Writing on Wednesday: Past Vs. Present Tense
When I started writing my novel, Cherry Bomb, about five years ago, I decided to write it in present tense. Not sure why—maybe I had heard that it would give the story more immediacy, or maybe it was just a fad. Both of those and other reasons writers are choosing present tense these days are discussed in this article from Writer’s Digest, which is excerpted from On Writing Fiction by David Jauss.
Present tense seemed to be working fine for me until today. Today I finished re-structuring the novel (with suggestions from editors) so that most of the flashbacks have been removed and most of the book is now in chronological order. So, the childhood events of the two main characters are now in the early chapters of the novel, and they just sound wrong in present tense because, well, those characters are no longer children. I began to edit those early chapters—changing over to past tense—and suddenly it read better.
I got up and pulled several novels I like off one of my bookshelves to check the tense. All were written in past tense. And so I continued the tedious process of changing the tense in my novel, line after line. I only made it through a few chapters today, so it’s still a work in progress. And of course I’m doing more revising as I go. This part of writing isn’t fun, but it’s necessary to make the book better.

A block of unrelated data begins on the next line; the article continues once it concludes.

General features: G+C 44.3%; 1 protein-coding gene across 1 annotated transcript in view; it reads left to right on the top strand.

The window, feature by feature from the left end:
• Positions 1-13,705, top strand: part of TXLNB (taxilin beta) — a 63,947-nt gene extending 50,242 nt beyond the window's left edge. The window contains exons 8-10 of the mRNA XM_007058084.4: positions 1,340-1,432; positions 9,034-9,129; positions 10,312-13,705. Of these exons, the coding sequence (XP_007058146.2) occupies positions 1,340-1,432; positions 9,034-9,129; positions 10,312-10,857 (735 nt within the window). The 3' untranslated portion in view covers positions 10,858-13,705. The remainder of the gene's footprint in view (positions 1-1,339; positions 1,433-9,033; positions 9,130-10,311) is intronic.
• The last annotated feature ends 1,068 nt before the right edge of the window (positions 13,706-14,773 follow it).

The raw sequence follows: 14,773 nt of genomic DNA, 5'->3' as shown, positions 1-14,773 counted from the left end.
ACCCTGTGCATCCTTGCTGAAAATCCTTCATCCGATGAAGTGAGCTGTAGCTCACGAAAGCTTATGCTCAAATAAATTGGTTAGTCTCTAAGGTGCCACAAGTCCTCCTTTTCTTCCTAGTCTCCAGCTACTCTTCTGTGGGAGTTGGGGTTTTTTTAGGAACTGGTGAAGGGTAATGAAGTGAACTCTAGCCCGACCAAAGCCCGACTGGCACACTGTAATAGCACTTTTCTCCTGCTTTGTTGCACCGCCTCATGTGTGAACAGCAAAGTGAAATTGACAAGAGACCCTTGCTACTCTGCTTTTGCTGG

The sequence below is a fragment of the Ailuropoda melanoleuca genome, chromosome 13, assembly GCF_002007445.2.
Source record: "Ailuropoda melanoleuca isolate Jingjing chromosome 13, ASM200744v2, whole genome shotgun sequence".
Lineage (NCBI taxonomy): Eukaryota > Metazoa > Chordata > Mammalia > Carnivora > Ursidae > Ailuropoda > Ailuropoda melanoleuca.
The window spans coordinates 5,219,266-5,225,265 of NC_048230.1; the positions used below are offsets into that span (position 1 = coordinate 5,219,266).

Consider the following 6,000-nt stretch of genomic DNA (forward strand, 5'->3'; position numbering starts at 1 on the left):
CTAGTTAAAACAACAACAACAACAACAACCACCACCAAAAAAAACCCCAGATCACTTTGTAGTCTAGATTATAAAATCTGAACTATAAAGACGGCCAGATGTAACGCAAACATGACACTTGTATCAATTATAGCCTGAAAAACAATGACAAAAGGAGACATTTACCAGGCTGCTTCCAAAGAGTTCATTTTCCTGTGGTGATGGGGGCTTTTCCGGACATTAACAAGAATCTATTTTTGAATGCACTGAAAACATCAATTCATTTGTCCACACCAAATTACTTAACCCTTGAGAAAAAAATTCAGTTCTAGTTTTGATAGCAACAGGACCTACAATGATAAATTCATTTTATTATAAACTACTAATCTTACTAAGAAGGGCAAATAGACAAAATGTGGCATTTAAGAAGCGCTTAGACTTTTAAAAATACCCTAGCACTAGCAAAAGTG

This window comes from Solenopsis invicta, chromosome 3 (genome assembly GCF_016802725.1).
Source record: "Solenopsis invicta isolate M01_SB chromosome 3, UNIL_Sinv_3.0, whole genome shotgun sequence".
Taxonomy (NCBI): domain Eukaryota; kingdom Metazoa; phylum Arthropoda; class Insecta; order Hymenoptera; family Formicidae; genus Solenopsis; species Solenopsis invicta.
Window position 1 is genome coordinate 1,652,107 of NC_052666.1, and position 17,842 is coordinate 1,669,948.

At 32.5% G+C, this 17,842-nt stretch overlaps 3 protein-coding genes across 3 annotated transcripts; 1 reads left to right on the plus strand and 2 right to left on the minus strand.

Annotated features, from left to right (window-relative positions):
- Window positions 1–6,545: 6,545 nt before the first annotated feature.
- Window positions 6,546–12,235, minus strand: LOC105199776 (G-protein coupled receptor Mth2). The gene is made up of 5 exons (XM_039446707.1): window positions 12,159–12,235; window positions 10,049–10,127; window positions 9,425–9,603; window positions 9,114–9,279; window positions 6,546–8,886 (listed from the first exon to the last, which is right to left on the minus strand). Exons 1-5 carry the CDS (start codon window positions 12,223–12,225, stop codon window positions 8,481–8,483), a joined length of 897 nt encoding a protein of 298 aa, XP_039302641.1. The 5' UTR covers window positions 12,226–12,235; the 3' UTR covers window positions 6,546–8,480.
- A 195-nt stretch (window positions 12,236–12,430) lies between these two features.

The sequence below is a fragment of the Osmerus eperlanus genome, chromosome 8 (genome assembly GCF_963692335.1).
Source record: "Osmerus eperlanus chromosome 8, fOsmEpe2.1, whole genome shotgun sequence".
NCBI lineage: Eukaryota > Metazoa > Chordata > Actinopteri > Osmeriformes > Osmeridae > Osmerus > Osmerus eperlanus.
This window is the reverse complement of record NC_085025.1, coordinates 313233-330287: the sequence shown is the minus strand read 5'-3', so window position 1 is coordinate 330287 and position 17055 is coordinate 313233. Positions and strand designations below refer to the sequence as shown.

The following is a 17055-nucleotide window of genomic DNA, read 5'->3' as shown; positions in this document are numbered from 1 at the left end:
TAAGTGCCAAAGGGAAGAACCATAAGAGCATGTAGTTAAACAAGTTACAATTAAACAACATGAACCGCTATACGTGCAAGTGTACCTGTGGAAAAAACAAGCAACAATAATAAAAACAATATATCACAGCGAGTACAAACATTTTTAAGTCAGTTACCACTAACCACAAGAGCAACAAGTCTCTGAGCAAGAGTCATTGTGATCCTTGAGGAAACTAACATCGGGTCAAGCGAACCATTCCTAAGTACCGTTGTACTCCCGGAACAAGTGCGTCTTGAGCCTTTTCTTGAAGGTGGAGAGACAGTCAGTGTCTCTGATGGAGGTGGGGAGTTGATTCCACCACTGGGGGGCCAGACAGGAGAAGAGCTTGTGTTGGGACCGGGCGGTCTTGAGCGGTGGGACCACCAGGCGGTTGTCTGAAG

Another article I read (this one by a freelance novel editor) encourages the writer to take the reader into consideration when choosing the tense for a novel. She says that many MG (Middle Grade) and YA (Young Adult) readers like present tense because they’re used to it and it’s trendy for writers in those genres, but that most adult readers seem to prefer past tense. She also says that as an editor she sees far more mistakes in the writing in present tense novels than in those written in past tense. Present tense is just tricky.
Now that I’m learning how much trouble it is to go back and change the tense of the entire novel once it’s written, my advice is to be absolutely sure you know which tense you want before you start! But of course writing—like most art—is a fluid activity, and sometimes you just have to learn by doing. So here I go… back to work.